A sump is a water container reservoir that sets below the bottom of a trench. A trench is an excavation that is narrow compared to its length. Sumps were installed in the trenches dug for World War I and World War II. The sump has a specific purpose when placed in a trench.
The main purpose of a sump in a trench is to drain the water that collects at the bottom of a trench. The water will run off the bottom of the trench and into a sump pit or reservoir so the bottom of the trench can remain relatively dry and not hold water. The installation of a sump in a trench is required if the trench remains open for a long period of time.
A sump is generally installed along each side of the bottom of the trench. A small reservoir is dug and sloped in one direction so it can run the water to a sump pit. The sump pit is a larger collection area, dug deep below the bottom of the trench to collect all the water running through the sump reservoir. The longer the trench, the more sump pits required. The sump pits will be strategically located so they can collect the water without overflowing.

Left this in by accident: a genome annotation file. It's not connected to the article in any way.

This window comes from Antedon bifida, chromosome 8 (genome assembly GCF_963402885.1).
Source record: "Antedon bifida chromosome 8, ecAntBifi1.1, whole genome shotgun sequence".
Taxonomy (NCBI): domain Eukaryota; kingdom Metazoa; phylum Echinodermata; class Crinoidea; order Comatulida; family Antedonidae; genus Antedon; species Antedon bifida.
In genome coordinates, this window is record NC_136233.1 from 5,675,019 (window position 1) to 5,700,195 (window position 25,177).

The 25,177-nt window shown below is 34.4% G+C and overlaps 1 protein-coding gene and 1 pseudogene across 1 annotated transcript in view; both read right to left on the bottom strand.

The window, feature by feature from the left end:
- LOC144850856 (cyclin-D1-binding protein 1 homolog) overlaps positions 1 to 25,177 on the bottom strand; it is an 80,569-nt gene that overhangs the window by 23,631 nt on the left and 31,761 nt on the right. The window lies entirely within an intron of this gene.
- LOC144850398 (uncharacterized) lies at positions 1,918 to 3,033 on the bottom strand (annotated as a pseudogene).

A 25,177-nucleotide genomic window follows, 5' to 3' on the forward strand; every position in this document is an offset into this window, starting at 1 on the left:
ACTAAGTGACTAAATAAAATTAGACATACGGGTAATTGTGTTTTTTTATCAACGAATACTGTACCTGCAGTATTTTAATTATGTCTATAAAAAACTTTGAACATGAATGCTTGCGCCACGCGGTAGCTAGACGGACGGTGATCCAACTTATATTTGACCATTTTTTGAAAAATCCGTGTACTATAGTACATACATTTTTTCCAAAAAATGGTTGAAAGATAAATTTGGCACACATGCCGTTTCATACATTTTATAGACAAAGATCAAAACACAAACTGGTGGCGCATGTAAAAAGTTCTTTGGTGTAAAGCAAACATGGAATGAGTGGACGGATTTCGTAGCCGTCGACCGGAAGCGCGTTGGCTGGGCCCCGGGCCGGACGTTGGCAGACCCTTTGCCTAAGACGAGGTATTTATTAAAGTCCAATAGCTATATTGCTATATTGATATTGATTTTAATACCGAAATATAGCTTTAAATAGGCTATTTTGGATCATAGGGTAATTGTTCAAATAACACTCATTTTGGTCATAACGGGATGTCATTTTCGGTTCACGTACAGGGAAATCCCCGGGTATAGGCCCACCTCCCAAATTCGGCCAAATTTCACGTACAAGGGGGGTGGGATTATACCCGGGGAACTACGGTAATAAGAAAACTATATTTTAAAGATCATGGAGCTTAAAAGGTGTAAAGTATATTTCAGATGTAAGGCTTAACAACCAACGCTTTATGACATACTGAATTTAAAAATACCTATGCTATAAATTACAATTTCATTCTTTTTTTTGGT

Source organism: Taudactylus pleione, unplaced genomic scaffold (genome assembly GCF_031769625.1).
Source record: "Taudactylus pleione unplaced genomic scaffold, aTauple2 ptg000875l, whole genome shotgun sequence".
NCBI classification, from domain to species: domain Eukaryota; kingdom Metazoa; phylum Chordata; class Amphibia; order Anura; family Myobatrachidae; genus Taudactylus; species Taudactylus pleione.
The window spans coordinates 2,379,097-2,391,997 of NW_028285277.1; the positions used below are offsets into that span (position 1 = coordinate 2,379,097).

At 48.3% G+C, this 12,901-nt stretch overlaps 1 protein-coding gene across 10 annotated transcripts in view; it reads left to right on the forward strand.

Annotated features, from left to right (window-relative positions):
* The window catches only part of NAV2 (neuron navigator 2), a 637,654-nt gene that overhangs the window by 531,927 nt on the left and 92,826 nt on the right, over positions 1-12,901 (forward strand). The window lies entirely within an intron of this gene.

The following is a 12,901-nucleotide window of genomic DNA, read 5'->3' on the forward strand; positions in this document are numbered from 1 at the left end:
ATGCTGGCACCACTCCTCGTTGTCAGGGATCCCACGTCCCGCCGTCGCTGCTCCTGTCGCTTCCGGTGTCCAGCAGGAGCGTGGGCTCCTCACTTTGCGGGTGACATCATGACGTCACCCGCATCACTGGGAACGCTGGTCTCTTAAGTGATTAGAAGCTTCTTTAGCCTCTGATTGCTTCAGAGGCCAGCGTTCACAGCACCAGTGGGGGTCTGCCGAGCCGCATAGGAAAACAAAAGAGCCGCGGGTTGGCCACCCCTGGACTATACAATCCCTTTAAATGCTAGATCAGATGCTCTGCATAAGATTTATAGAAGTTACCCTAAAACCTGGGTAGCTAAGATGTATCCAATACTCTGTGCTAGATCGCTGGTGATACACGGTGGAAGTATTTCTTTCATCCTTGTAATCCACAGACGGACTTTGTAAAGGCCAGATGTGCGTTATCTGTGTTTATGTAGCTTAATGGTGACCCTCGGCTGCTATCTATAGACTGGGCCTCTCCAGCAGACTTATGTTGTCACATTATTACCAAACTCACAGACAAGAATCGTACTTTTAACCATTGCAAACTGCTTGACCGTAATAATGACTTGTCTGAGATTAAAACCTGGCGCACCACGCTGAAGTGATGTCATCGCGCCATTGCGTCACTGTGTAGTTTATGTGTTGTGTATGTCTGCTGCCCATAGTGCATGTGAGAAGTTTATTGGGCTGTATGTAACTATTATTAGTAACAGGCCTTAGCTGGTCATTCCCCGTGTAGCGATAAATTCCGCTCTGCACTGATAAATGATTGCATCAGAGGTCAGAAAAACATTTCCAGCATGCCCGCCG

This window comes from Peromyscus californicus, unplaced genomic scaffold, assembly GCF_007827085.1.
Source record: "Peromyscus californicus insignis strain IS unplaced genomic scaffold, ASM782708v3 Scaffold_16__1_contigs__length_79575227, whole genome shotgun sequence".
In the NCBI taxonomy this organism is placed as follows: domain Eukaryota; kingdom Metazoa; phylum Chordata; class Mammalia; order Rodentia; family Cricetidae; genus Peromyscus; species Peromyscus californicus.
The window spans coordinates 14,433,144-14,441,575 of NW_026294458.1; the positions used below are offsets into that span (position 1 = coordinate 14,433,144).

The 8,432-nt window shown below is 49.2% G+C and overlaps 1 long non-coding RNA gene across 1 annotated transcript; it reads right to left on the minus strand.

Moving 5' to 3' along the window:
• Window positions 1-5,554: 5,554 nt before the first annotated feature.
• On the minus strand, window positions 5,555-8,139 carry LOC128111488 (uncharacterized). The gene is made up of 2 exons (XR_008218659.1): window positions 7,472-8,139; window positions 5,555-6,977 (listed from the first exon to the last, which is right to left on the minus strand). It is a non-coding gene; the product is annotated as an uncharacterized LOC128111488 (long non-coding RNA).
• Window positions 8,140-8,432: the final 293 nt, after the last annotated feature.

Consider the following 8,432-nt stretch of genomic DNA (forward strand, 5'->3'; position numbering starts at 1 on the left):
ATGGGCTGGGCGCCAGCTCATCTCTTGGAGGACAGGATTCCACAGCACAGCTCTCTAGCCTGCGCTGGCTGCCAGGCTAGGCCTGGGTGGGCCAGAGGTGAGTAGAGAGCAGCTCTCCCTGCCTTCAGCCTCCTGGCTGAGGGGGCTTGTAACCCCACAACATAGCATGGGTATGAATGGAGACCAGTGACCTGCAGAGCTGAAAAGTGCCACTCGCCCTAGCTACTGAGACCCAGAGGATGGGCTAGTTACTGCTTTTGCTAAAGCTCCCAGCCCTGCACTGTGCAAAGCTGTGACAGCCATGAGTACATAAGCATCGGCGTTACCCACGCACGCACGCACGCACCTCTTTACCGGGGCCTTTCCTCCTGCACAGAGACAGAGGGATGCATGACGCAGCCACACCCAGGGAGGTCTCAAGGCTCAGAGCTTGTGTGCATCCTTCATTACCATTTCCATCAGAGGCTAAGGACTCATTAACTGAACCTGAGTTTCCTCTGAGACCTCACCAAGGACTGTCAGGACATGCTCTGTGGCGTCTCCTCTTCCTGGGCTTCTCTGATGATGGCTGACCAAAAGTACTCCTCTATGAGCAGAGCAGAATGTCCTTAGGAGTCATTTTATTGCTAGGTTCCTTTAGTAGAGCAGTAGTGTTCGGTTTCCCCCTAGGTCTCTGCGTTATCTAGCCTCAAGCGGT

Once the water runs into a sump pit, a sump pump is generally used to remove the collected water. The pump sucks out the water and pushes it through a hose or pipes, relocating the water away from the trench. A lot of farmers use trenches and sump pits throughout their farmland to collect water so it can be used to water the fields when droughts conditions occur.
Many states have regulations regarding trenches and sump waste disposal. Both Nebraska and Massachusetts have published rules regarding trenches and sumps. The Massachusetts Public Safety division defines as a trench as being an excavation more than 3 feet deep, and these trenches require certain safety procedures. Nebraska Department of Environmental Quality describes the procedures that must be followed when disposing of sump waste. Besides collecting water, sumps can collect debris and waste from the bottom of trenches. The waste and debris that collect in the sump pit must be tested to ensure it is not hazardous waste.
Mitchell Brock has been writing since 1980. His work includes media relations and copywriting technical manuals for Johnson & Johnson, HSBC, FOX and Phillip Morris. Brock graduated from the University of Southern California in 1980, earning a Bachelor of Arts in English.